What have I been doing? The things that I’m allowed to do: crafting things, collecting missions, seeing what NPCs have to say. But I’ve also been doing what I think we all do in games once we’ve been in a space long enough: testing the boundaries. This is often unconscious, I suspect. I suspect it only becomes conscious very occasionally. I will find myself wandering around a street and trying to get into the space between houses and I’ll realise: oh, I must be looking for invisible walls.
Invisible walls! We’re meant to hate them in games. Ending the fun. Breaking the spell. But what’s amazing is that they don’t really break the spell. They don’t break it for very long anyway. You find one and you realise – oh, this world is false. But you already know this world is false because you bought it or you downloaded it and it has rules and UI and a start screen and maybe it came with a booklet. Then the invisible walls become a game. Where are they placed? How do they operate?
Ramsgate has a few obvious invisible walls. One over by the gate for starters, I think. But it has lots of them around fiddly things where you might simply get stuck. The alleyways between houses are needed to sell the fiction, but you shouldn’t be able to walk through them because the space would become too complex and elbowy, and so: invisible wall. Equally, I love sounding out the railings in Ramsgate (I am boring): some of them you can hop over, others which you should also be able to hop over will not let you. Invisible wall!
You know where this leads. It leads to the inevitable conclusion that Ramsgate is not a real place. And I know that and I always knew that. But in the superpositioning that is required when playing a video game, I also forget that I know that. I think: oh, I’ll go and see what’s happening in Ramsgate. I’ll talk to the Blacksmith. I’ll check out that machine that sometimes chucks out orbs. But I do all this while knowing that nobody actually lives in any of the houses, that most of the doors will never open, that the whole place is, in essence, a menu more than a city.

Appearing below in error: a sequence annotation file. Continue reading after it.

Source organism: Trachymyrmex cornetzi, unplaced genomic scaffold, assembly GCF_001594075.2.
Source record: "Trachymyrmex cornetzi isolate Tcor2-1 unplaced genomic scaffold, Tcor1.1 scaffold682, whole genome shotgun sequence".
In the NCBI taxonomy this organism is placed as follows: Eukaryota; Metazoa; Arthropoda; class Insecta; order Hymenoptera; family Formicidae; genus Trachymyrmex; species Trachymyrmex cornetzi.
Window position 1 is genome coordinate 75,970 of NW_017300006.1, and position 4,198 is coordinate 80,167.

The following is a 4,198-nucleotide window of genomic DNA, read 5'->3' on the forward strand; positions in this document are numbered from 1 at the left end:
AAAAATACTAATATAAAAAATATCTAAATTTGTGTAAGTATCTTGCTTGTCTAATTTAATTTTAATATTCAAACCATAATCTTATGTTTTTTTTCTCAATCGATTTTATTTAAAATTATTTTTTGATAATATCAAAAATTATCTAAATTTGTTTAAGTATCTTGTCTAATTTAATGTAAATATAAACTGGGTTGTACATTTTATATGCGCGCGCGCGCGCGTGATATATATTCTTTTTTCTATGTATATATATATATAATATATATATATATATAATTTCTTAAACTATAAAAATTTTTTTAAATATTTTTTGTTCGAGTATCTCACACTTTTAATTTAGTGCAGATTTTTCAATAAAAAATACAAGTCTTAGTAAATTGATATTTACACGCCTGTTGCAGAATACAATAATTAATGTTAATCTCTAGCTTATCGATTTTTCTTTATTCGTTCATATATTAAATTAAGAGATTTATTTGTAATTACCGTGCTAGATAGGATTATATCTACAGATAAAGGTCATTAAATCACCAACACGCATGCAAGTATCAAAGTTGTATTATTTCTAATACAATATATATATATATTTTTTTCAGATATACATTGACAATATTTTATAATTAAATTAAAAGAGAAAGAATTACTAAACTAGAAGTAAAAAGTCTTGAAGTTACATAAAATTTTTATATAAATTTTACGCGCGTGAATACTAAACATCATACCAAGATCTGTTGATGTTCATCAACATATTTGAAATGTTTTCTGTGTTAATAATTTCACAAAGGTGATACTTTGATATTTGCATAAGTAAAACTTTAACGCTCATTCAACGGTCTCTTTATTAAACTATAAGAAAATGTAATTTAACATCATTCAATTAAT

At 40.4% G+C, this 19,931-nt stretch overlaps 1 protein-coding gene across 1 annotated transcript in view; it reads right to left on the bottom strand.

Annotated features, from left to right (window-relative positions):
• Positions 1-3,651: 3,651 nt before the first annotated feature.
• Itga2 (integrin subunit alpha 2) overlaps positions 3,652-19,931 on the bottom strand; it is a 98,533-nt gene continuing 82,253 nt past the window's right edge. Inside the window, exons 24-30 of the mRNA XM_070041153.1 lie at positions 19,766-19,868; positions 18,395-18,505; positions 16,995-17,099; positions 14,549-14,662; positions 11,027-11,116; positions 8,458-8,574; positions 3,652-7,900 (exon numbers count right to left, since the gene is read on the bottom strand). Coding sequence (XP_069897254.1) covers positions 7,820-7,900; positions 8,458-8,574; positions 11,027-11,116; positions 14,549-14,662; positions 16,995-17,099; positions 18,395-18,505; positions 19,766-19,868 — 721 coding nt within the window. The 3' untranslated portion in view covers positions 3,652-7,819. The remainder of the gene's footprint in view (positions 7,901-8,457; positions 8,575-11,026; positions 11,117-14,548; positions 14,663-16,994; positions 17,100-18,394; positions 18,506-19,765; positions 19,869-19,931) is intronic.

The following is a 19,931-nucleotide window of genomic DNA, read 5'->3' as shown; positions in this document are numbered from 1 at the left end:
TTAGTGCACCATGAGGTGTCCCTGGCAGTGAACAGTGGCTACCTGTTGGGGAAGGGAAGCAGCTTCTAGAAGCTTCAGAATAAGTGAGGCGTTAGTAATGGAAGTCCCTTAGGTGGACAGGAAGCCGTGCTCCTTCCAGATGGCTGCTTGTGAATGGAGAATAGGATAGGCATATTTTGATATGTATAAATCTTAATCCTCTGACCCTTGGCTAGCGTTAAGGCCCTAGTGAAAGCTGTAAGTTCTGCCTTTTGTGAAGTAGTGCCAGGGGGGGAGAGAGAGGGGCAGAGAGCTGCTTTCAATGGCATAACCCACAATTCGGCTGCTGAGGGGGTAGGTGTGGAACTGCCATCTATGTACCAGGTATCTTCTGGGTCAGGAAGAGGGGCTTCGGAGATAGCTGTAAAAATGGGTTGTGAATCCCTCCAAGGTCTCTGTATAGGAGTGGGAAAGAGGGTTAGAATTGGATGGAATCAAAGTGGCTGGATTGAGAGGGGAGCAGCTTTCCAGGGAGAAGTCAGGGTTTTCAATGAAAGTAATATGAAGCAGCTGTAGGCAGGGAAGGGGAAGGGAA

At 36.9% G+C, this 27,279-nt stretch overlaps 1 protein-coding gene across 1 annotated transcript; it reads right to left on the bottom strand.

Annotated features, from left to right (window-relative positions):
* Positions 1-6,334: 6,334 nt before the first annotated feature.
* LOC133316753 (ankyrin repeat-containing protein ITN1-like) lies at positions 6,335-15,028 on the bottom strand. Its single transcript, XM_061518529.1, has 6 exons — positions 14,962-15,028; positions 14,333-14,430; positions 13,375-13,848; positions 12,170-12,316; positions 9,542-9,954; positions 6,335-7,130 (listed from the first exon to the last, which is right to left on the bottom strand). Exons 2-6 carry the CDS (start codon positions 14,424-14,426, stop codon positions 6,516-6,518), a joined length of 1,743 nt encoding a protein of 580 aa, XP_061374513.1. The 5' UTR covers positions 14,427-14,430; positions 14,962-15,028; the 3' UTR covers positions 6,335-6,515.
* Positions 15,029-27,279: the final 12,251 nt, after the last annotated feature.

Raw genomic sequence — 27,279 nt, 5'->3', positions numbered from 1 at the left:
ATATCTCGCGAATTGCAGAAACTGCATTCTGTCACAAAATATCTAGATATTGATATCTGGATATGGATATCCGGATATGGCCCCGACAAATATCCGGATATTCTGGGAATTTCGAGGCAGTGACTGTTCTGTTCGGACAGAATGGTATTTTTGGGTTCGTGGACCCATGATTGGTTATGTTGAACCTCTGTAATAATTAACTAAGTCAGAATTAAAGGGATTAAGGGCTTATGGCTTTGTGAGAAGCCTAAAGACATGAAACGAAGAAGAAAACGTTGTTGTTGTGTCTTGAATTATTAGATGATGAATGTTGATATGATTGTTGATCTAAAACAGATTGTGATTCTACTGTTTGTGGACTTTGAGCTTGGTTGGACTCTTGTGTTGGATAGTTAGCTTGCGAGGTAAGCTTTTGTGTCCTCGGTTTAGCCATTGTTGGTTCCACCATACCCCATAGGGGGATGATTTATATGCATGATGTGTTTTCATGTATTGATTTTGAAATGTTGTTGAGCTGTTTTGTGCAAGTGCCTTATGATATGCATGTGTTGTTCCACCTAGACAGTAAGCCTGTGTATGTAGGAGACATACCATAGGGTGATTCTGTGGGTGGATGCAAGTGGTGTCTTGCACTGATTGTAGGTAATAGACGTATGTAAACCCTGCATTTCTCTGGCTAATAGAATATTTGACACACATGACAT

Banham says early on in his book on LA that he had to learn to drive in order to read the city, a city whose language was movement. “Like earlier generations of English intellectuals who taught themselves Italian in order to read Dante in the original, I learned to drive in order to read Los Angeles in the original.” It strikes me, and maybe I’ve just been staring at my computer too much this week, that this movement between different layers of credulity – it’s a game, but it’s also a place, but the place is thin, but the thinness is not noticeable or important – is a crucial part of reading games in the original. These places are made for us. If they have puzzles for us, these puzzles have already been solved by the people who set them, the people we try not to think about, just as we try not to think about the ten other people queuing to talk to the quest giver in the town square. Overhead are stars, which are beautiful, but the stars are painted on some kind of barrier – they must be. But the barrier itself is also beautiful, and interesting in and of itself, and crucial to the reality of what a game’s reality actually is.